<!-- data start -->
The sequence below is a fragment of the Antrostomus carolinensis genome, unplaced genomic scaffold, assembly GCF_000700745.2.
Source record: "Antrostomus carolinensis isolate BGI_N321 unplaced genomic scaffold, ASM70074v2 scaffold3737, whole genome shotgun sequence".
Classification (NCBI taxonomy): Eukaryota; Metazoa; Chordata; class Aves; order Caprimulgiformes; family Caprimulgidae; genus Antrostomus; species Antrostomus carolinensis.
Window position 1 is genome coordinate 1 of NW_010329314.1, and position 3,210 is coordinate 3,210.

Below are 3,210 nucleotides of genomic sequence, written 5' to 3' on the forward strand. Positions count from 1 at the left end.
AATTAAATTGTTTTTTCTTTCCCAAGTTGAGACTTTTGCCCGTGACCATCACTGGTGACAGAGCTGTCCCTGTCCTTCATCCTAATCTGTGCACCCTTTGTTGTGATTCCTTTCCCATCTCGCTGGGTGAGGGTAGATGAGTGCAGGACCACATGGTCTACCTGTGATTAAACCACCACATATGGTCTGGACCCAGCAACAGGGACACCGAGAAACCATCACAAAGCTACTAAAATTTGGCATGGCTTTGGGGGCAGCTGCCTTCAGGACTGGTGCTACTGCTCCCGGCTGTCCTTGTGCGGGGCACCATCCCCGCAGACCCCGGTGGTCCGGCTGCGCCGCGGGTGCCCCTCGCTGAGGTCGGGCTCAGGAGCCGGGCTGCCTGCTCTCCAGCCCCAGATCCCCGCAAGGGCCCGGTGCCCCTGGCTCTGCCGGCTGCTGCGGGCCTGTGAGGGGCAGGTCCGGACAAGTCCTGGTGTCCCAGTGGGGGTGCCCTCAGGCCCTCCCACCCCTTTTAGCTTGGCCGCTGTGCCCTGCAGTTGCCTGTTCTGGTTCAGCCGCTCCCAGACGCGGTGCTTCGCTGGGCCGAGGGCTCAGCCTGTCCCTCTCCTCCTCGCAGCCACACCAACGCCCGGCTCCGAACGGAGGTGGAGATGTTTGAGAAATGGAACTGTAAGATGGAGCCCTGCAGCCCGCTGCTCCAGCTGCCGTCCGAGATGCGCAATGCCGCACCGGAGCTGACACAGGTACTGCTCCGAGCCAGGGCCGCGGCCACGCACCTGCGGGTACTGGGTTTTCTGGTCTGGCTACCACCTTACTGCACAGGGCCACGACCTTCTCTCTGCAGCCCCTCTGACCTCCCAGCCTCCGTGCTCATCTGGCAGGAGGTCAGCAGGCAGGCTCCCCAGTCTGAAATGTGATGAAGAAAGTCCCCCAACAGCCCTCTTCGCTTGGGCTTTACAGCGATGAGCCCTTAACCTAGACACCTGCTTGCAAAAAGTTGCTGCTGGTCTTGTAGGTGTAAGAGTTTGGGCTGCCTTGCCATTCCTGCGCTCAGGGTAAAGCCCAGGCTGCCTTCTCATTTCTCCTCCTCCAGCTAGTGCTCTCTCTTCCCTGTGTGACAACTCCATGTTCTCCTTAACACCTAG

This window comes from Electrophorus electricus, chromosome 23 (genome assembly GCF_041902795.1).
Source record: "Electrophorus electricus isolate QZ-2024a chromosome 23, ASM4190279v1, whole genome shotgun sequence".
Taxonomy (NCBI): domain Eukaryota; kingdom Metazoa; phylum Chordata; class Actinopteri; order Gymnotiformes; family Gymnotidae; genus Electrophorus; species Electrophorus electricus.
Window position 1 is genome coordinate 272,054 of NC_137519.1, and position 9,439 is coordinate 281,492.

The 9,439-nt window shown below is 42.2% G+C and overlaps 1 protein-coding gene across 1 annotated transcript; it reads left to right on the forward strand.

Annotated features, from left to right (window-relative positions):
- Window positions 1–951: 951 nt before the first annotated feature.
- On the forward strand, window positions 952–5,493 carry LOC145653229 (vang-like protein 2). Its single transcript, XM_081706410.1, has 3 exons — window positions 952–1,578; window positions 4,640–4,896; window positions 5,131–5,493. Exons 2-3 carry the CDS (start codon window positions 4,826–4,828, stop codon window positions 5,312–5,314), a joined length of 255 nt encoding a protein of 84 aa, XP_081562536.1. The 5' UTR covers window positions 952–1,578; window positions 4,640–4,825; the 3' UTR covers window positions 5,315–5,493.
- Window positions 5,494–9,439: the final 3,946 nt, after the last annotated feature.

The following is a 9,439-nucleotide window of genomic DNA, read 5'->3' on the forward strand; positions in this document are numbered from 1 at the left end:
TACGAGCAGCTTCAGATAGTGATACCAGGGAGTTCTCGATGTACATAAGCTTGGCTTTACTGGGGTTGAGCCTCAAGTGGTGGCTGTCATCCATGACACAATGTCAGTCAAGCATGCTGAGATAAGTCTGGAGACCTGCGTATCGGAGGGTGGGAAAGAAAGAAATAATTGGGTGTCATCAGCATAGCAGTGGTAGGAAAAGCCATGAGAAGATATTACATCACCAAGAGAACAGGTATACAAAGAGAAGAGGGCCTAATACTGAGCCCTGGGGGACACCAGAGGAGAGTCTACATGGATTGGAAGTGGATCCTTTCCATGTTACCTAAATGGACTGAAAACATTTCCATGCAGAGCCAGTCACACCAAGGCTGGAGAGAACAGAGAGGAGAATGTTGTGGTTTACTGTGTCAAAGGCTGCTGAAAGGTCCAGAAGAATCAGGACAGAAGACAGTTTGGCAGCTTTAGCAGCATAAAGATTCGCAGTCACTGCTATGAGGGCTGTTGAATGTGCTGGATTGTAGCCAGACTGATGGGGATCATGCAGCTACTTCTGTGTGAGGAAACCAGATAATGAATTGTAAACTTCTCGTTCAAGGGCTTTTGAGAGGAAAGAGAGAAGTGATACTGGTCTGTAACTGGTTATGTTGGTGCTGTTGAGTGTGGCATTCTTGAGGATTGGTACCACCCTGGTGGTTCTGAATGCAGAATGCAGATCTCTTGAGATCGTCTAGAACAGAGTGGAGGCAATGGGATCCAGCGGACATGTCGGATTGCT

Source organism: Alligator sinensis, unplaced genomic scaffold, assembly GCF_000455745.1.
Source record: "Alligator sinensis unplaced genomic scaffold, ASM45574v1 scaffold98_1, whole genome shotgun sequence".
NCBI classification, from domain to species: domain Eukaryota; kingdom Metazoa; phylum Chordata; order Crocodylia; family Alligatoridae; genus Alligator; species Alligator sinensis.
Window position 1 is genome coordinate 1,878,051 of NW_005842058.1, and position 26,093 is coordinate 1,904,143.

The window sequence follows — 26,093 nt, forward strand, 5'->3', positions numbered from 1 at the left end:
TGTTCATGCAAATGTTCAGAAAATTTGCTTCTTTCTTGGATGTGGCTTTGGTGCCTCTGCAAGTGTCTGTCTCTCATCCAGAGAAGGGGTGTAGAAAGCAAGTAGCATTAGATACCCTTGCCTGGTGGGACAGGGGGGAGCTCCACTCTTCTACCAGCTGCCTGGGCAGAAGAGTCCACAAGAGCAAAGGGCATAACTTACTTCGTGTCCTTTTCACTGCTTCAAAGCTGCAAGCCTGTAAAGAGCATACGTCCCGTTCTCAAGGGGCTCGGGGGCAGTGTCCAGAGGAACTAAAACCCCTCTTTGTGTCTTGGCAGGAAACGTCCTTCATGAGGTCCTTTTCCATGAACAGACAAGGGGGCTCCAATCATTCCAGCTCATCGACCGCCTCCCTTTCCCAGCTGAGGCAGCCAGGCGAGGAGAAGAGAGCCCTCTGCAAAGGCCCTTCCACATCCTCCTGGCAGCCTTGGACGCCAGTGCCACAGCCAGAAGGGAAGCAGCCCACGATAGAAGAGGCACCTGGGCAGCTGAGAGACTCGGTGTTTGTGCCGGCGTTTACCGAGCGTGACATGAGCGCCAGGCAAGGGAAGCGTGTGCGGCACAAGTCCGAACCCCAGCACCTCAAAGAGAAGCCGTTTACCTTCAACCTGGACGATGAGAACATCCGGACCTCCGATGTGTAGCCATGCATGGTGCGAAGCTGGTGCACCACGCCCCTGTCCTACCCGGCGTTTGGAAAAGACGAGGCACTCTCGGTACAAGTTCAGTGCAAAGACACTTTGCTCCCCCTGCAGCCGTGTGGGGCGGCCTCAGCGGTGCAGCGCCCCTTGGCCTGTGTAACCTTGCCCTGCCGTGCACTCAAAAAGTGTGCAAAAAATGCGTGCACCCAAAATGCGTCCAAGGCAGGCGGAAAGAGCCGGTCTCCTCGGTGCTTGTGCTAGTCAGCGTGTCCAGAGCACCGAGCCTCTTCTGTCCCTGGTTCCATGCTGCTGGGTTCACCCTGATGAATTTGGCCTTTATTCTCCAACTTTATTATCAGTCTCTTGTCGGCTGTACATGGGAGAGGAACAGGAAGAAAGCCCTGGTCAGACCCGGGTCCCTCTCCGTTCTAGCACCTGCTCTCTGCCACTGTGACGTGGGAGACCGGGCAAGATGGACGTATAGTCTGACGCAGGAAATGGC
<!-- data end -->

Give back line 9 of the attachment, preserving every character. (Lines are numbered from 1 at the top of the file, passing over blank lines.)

Taxonomy (NCBI): domain Eukaryota; kingdom Metazoa; phylum Chordata; class Actinopteri; order Gymnotiformes; family Gymnotidae; genus Electrophorus; species Electrophorus electricus.